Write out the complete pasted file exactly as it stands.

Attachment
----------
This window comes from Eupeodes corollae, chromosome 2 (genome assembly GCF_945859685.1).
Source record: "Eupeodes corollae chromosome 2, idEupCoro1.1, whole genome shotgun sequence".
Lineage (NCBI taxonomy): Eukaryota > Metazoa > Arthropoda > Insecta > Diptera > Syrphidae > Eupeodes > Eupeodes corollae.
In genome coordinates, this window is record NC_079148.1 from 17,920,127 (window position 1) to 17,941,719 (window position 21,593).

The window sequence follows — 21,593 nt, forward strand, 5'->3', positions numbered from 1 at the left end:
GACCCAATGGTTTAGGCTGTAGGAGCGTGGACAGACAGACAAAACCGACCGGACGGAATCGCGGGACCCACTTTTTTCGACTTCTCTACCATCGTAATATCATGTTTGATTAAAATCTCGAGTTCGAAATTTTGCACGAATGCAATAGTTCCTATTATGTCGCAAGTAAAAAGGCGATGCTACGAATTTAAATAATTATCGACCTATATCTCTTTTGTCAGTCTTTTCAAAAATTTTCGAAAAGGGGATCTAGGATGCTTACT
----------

This window comes from Eupeodes corollae, chromosome 2 (genome assembly GCF_945859685.1).
Source record: "Eupeodes corollae chromosome 2, idEupCoro1.1, whole genome shotgun sequence".
Lineage (NCBI taxonomy): Eukaryota > Metazoa > Arthropoda > Insecta > Diptera > Syrphidae > Eupeodes > Eupeodes corollae.
In genome coordinates, this window is record NC_079148.1 from 17,920,127 (window position 1) to 17,941,719 (window position 21,593).

The window sequence follows — 21,593 nt, forward strand, 5'->3', positions numbered from 1 at the left end:
GACCCAATGGTTTAGGCTGTAGGAGCGTGGACAGACAGACAAAACCGACCGGACGGAATCGCGGGACCCACTTTTTTCGACTTCTCTACCATCGTAATATCATGTTTGATTAAAATCTCGAGTTCGAAATTTTGCACGAATGCAATAGTTCCTATTATGTCGCAAGTAAAAAGGCGATGCTACGAATTTAAATAATTATCGACCTATATCTCTTTTGTCAGTCTTTTCAAAAATTTTCGAAAAGGGGATCTAGGATGCTTACT